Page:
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Gathered at the bottom of this page is WHQR's ongoing reporting and coverage on COVID-19. In addition, below is a list of other resources pertaining to the virus.For questions/concerns about COVID-19, call the NC Coronavirus Helpline at 1-866-462-3821. To find out about the availability of community resources, call 211 or visit nc211.orgFor Brunswick County, the COVID-19 Helpline is 910-253-2339. The email is coronavirus@brunswickcountync.gov. New Hanover County's Helpline is 910-798-6800. National Resources Basic Protective Measures from the Coronavirus Coronavirus Myth Busters Coronavirus FAQs and Answers National Coronavirus Case Tracker Protecting Yourself and Your Family Preventing COVID-19 Spread in Communities International Travel Advisories Local ResourcesTesting in North Carolina State Case Count New Hanover County Updates and Info Brunswick County Updates and Info Pender County Updates and Info New Hanover Regional Medical Center Updates New Hanover Disaster Coalition Novant HealthDosher Memorial HospitalWAVE TransitWilmington HealthUNCWWHQR's Community Resources

Wilmington Mayor On What's Next

Vince Winkel
Few people in downtown on a pleasant evening.

Government officials are warning that the next few weeks will be crucial in the fight to stop the spread of COVID-19. In the U.S., more than 9,500 people have already died from the virus. In North Carolina, 2,600  are now infected with the virus.  WHQR spoke with Wilmington Mayor Bill Saffo, to get his latest assessment of the local situation.

Mayor Bill Saffo: "Well, things are going as well as can be expected. I mean, you know, nobody's ever had to deal with a pandemic in a hundred years and we are all working together - the city, the County, the beach communities, trying to speak with one unified voice and you know, telling people to stay in and try to avoid going out if at all possible. And I think the vast majority of people are hearing to that. Some are not. We think that the more that people can stay at home and stay out of the line of fire with this virus, the better off we all are in this thing much quicker.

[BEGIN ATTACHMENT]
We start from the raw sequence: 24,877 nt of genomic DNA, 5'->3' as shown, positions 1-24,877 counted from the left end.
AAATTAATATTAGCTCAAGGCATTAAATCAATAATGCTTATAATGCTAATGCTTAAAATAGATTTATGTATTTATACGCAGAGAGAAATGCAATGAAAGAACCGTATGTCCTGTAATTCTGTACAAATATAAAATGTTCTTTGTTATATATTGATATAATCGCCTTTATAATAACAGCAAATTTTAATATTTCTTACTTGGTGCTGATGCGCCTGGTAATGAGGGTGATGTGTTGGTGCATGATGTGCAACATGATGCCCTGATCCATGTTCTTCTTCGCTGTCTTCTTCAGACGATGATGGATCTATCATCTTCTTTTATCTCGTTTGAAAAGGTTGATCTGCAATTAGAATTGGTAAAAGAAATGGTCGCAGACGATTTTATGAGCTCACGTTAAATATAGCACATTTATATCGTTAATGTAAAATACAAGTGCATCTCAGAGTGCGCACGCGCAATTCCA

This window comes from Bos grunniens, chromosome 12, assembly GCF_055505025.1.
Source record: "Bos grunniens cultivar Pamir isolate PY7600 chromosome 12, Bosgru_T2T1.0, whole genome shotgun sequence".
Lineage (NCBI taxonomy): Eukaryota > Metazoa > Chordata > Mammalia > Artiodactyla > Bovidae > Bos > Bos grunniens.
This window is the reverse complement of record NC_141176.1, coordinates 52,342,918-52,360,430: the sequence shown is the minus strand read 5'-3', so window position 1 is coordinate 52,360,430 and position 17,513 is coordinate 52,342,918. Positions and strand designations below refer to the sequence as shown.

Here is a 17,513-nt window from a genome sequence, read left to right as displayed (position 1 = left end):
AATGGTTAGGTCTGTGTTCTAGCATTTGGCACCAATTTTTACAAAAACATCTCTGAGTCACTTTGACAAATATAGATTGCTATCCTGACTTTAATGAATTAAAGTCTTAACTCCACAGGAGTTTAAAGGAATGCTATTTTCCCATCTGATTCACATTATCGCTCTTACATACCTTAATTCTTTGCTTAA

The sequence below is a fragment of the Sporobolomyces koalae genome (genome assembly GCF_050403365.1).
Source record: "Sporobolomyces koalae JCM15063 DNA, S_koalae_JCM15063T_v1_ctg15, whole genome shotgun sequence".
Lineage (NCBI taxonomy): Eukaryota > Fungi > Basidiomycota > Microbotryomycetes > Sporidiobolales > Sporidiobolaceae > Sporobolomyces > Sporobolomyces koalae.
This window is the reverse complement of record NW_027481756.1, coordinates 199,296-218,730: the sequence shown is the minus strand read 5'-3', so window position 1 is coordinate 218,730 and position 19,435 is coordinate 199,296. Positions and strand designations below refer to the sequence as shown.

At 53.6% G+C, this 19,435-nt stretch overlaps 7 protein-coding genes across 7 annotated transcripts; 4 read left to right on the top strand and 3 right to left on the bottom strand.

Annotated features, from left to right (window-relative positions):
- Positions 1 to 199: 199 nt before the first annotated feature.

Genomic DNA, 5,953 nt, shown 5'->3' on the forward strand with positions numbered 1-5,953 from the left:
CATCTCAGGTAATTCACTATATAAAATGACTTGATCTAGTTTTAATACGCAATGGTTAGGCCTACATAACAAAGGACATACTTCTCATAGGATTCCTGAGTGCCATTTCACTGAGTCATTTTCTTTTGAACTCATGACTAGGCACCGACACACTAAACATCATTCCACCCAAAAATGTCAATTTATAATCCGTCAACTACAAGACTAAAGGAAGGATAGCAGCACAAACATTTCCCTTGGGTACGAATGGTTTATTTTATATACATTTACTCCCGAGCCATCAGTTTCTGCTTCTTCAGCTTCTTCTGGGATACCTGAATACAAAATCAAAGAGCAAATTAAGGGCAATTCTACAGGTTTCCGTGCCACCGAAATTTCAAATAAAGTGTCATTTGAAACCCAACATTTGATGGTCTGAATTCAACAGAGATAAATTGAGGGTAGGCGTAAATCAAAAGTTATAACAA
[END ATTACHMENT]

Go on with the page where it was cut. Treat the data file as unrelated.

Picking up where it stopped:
But it's been a, obviously a learning curve for all of us, all from the federal level to the state level to the local levels.

I think that the declaration state of emergency and the amendments that we as a community have put in place are the right things to do and will hopefully get us to a place where we keep our numbers down. We're working on it every month. I mean, we've got a team of people and people here that are working on this stuff round the clock

VW: With the City, County, state and federal restrictions. I’m thinking that's pretty much as far as we can go. And the hope is that, you know, flatten the curve as they say.

Bill Saffo

MAYOR: Well, we hope so Vince. The issue that we're concerned with is that, you know, it's kind of been a piecemeal response in that it has kind of been rolled out state by state by state. We still have South Carolina that still doesn't have a shelter in place regulation. We have other states like North Carolina where we're at about a week and a half ago, over a week ago. So, you know, kind of a disjointed kind of response to it. And I think that if we had just one uniform response to it and just put everybody in place for 30 days, you can get out of this thing much quicker. But as we kind of put them on just an ultimate response nationwide, it kind of just continues. But I would call this agony that we're all dealing with.

The governor, has shown tremendous leadership. I know that some call it 50% of the people say that we're not doing enough. The other 50% of people say we're doing too much. Obviously we’ve got a serious concern about businesses. I know we've got to lose a lot of small businesses in our community. A lot of them are suffering.

I think the unemployment claims in the state to over 300,000 people that are filing claims that this week as opposed to we were averaging about 3000 a week. So you can see that our unemployment numbers are dramatically increasing in the state and in the region.

VW: Anything you'd like to say to the folks of Wilmington who are listening?

MAYOR: This is obviously a very serious situation. We want you to be safe and be healthy, we're all in this thing together. By keeping yourself healthy and safe and free of this virus , you help us on combating it and getting us to the point where we need to be to get through it. We all have a responsibility to play here. We all have a shared responsibility and shared values in this thing and and we're all on the front lines here. The local governments, state governments, federal governments, any individual citizens have a role to play in this. And so we are getting information from our state officials and our health officials. We're sharing it with the public as quickly as we can. The determination as to what these regulations and prohibitions are are coming directly from our health professionals, our doctors. New Hanover Regional Medical Center, head of the County Health Department, Health and Human Service Secretary in Raleigh and the CDC.

So we're combining all of that information and we're getting it off to the public as quickly as we can. And you know, this is a serious pandemic and we have to keep ourselves healthy. And if we can do that, then we are doing our part.”

That’s Wilmington Mayor Bill Saffo, speaking with WHQR.